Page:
Wolfgang StaberInstitute for Sustainable Waste Management and Technology, University of Leoben, Leoben, Austria, Wolfgang.Staberatmu-leoben.at
Sabine FlammeINFA - Institute for Waste, Waste Water and Infrastructure Management, Ahlen, Germany
Johann FellnerInstitute for Water Quality, Resources and Waste Management, Vienna University of Technology, Vienna, Austria
As CO2 emission trading in Europe has been established it is of essential importance to distinguish between biogenic and fossil
emissions. Emissions resulting from bio-fuels and biogenous fractions are categorized as climate-neutral. Determination of
plants using only fossil or bio-fuels is simple but categorization becomes more difficult for plants using a mix of fossil
and biofuel such as solid recovered fuels. In the meantime, different methods for solving this problem have been developed.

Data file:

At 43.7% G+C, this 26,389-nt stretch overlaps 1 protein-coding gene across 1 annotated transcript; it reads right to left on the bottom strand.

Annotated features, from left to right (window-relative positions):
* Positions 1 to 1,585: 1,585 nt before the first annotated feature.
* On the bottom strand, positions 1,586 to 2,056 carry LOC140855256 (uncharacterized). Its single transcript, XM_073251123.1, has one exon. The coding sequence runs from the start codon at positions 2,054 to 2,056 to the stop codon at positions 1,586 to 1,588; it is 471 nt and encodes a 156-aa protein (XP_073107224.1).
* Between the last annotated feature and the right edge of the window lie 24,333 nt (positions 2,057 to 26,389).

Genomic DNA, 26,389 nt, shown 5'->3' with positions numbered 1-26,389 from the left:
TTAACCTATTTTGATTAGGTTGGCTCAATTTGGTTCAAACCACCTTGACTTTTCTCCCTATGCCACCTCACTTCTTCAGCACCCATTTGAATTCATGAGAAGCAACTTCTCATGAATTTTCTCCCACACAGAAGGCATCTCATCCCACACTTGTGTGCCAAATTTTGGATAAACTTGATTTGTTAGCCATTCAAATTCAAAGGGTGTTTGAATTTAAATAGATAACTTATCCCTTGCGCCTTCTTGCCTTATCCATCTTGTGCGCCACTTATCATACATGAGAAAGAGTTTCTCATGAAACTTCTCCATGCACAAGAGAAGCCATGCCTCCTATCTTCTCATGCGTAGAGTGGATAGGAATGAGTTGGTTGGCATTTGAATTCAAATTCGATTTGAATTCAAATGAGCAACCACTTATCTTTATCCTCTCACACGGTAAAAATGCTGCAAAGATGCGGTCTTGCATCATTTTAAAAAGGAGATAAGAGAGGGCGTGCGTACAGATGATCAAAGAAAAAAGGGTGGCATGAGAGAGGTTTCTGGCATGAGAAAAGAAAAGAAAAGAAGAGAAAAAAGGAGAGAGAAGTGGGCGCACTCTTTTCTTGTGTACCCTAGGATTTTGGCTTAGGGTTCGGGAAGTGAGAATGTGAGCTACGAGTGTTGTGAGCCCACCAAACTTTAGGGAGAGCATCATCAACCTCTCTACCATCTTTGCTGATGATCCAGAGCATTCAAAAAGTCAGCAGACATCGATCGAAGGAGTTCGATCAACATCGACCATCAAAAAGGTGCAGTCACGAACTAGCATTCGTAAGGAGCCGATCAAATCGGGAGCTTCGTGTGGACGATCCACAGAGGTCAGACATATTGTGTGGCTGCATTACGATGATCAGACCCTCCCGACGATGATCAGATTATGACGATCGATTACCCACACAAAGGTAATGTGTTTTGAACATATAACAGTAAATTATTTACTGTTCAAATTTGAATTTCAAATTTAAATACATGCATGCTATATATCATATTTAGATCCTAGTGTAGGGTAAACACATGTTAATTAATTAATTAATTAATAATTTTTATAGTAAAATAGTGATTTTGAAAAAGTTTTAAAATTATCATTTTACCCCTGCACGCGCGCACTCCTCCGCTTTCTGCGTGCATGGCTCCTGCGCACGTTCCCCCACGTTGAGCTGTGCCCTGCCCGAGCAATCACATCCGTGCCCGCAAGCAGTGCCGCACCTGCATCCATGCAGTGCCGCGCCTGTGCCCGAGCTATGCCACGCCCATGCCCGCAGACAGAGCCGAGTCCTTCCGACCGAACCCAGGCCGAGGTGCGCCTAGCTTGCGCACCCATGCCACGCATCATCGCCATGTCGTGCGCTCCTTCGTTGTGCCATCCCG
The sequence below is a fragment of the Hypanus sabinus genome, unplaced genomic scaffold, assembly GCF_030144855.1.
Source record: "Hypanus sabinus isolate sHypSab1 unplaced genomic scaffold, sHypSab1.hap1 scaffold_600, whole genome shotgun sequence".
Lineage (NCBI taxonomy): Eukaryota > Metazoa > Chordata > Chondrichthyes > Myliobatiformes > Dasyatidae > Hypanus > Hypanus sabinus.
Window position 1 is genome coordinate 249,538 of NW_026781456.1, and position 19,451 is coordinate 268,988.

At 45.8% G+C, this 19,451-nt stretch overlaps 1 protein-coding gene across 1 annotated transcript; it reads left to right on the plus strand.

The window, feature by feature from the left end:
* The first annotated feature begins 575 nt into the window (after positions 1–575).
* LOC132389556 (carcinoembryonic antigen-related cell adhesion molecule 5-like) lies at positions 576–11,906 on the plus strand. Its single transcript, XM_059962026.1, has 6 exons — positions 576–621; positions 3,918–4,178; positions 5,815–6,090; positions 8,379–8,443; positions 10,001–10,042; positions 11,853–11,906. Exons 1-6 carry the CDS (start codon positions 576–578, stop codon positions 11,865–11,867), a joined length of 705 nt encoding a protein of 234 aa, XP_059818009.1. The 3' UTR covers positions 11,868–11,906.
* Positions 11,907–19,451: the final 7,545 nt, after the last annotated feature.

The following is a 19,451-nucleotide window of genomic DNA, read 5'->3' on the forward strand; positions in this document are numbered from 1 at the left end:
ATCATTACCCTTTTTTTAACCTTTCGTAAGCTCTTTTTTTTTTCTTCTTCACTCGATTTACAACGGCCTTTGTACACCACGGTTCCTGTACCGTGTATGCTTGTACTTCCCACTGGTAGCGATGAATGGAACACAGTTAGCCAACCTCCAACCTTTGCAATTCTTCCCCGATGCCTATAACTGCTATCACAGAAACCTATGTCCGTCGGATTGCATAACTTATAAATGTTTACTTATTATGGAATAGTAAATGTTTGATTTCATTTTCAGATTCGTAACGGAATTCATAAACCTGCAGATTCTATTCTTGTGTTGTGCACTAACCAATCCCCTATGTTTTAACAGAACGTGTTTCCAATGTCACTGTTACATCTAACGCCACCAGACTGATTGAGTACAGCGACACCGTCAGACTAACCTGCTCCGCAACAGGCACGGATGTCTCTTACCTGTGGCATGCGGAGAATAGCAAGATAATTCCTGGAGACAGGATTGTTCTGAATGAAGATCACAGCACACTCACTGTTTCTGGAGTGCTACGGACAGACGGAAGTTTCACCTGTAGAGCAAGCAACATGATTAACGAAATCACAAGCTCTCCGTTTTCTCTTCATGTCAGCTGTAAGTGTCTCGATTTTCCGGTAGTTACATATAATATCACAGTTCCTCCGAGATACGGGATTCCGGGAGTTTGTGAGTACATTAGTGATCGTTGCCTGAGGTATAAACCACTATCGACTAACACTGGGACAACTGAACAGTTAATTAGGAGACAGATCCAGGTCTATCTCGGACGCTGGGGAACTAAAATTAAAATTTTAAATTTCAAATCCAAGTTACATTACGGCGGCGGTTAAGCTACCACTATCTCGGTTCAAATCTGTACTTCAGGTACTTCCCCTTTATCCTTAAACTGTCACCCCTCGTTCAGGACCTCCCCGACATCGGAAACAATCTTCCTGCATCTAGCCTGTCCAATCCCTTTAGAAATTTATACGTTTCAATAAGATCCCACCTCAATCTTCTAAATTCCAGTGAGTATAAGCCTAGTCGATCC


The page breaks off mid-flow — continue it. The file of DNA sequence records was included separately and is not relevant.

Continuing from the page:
Using different approaches and technologies, all of these methods have the same goal: determining the biomass content (biogenic
fraction), for example, in solid recovered fuels or in the off-gas of a mono- or co-incineration plant in order to calculate
the biogenic carbon dioxide emissions. In the following article, the most common methods for determining the biogenic fraction
of fuels, namely the Selective Dissolution Method, the Balance Method and the 14C-Method will be explained in detail.